Beaufort High student overcomes cerebral palsy to become cheerleader + video

loberle@islandpacket.comDecember 29, 2013 

During a cheer practice this past fall, cheerleader McKeil Patterson had the Beaufort High School squad called together.

She had something to tell them.

The team was unfocused and disorganized -- each girl distracted by school or friends or fatigue. They were practicing their lifts -- moves called stunting. A single mistake could result in serious injury.

"It was getting loud, and you're supposed to keep quiet when you're stunting for safety reasons," the team's coach, Kathy Ingram, said.

Patterson joined the squad in August, fulfilling her life-long dream of being a cheerleader. The 16-year-old was born with cerebral palsy and is bound to a power-wheelchair. To become a cheerleader, she had to spend hours in therapy each week just to be able to lift her hands above her head.

She saw her teammates slacking off and not giving it their all. She called over Jaylyn Washington, a senior captain, and said, "There are a lot of people falling. They're not being serious. Tell them to get their heads in the game and give 100 percent."

Ingram had already ordered some of the girls to do push-ups as punishment. She walked over to Patterson and said, "You've never had to see Coach get cross, but you're about to see me in action."

"That's when (Patterson) said she'd like to talk to them," Ingram said.

So the coach called the team together, and Patterson told them they had to get serious. They needed to be careful. They had to try harder.

Then Patterson told them something else.

"I was in bad foster homes, and I was abused for a very long time, three years," she said. "I had two broken hips, sores all over my body, I only weighed 88 pounds, and I was just hanging on for dear life."

"I didn't give up.

"When I go to therapy I give 100 percent. It might be hard, but I give 100 percent every time. It might hurt, but I give 100 percent.

"Today, you could never tell I was 88 pounds."

The speech put things into perspective and moved junior Kari Workman to tears.

"McKeil represents everything good about cheerleading," she said. "Everything that cheerleading was made for, what it's supposed to be, that's McKeil."


The first time Lisa Johnson, an occupational therapist at Beaufort Memorial Hospital, worked with Patterson, she was covering for another therapist.

"After that, I wanted to get her on my schedule," Johnson said. "She is the most fun, and the most inspiring patient."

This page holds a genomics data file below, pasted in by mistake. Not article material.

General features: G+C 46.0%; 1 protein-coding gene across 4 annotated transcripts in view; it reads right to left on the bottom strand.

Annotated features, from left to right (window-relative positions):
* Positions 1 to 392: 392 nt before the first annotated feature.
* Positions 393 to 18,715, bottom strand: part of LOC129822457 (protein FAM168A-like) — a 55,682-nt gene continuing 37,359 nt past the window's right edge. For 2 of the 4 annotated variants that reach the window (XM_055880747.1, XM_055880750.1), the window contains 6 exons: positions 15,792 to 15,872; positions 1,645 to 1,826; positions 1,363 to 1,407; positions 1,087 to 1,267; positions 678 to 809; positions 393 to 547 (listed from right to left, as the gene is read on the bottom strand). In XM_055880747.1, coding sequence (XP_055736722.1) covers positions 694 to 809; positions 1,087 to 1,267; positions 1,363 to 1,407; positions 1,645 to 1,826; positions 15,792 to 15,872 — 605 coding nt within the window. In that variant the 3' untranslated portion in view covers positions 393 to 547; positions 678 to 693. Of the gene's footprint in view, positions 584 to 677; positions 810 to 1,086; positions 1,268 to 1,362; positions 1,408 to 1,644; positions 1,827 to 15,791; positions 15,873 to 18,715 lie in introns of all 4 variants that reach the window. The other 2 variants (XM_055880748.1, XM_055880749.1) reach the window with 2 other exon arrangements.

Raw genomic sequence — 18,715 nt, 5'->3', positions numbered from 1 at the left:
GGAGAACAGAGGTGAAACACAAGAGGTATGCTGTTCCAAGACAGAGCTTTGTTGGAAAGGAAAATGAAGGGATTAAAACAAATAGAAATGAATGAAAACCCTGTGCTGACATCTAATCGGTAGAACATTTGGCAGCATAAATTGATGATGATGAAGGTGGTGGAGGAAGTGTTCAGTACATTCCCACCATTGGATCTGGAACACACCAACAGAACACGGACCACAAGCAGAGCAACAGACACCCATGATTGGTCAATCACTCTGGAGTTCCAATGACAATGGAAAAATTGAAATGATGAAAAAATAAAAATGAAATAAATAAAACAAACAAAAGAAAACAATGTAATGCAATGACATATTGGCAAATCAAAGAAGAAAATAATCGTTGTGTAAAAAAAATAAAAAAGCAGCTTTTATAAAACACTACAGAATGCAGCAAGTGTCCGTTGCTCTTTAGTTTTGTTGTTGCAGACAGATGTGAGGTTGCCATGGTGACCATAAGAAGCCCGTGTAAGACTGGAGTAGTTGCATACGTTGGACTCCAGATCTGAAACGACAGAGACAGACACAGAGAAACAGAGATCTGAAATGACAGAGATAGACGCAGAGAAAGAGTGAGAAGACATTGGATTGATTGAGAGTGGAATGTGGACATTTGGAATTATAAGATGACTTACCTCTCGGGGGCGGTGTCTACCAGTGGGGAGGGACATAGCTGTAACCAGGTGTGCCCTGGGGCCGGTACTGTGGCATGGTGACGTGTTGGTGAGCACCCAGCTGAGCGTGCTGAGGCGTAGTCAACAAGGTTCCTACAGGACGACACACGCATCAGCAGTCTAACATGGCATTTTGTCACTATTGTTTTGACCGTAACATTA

Patterson shared with Johnson and Kristen Ferguson, her physical therapist, her dream of being a cheerleader. She had lived her whole life being told what she would never be able to do, but she knew better.

Ferguson's husband, Josh Ferguson, a trainer at Beaufort High School, connected them with Ingram, who was excited by the idea of Patterson joining the squad.

When Patterson's physical therapists came to her first football game, they were amazed.

"We didn't really know what McKeil was capable of until that game," Ferguson said.

They had most recently been working with Patterson on just being able to hold her head up straight for longer periods of time.

"Sometimes she can only get her arms to her face," Ferguson said. "But when there's pom poms involved, it's a whole different story."

Patterson said that cheerleading pushes her further in therapy than she could on her own.

"I didn't know I could lift my arms that high," she said. "They're always down, but once I get on the track, they're always up. My head is always up and always smiling."


During halftime of one football game, Patterson looked to Ingram and said, "I just don't think I'm giving it my all. I don't feel like I have enough energy."

Ingram smacked her hands together and told her, "Then get some energy! You've got to get out there and find it!"

"I treat her like the other cheerleaders. I push her like I do the other cheerleaders," Ingram said.

"It's why she loves you so much," Washington says to Ingram. "I think that's the best feeling for anybody who's been treated like anything less all their lives."

And Patterson appreciates that.

"They make me feel proud, like I'm not just a person in a wheelchair," she said. "They see me in a different way. They see me as this girl who can do anything."

They look past Patterson's wheelchair, past what she can't do, and see someone who goes after her dreams.

"Mrs. Ingram said McKeil looks at me like I'm some cheer goddess or whatever," captain Jaylyn Washington said. "But I'm honored to even know her. There's nobody like her in my life."


In January, Patterson will move to Charleston.

"There has been a family member who has stepped up to the plate and who has wanted to adopt me," Patterson said. "I had to make a choice. ... It was very tough but I've been gone from my family for over nine years. I think it's time for us to be united."

She is sad to leave the girls on the cheer team, sad to leave her therapists and her foster mom, Jennie Brown, whom she says saved her life.

But her experiences in Beaufort have shaped and redirected her life, and becoming a cheerleader has shown that she shouldn't be afraid to go after what she wants in life.

"It has inspired me to achieve other dreams, like one day becoming a fashion designer," Patterson said. "Just because I'm in a wheelchair doesn't mean that I can't be a fashion designer. I can be."

She leaves behind a legacy at Beaufort High, having given the team a new target, striving always to go full throttle.

"She's changed us 10 times more than we ever expected her to," junior Tori Settlemire said. "She makes us feel like in everything we do, we need to give it 100 percent."

Video: McKeil Patterson, her coach and her physical therapist discuss her dream of being a cheerleader

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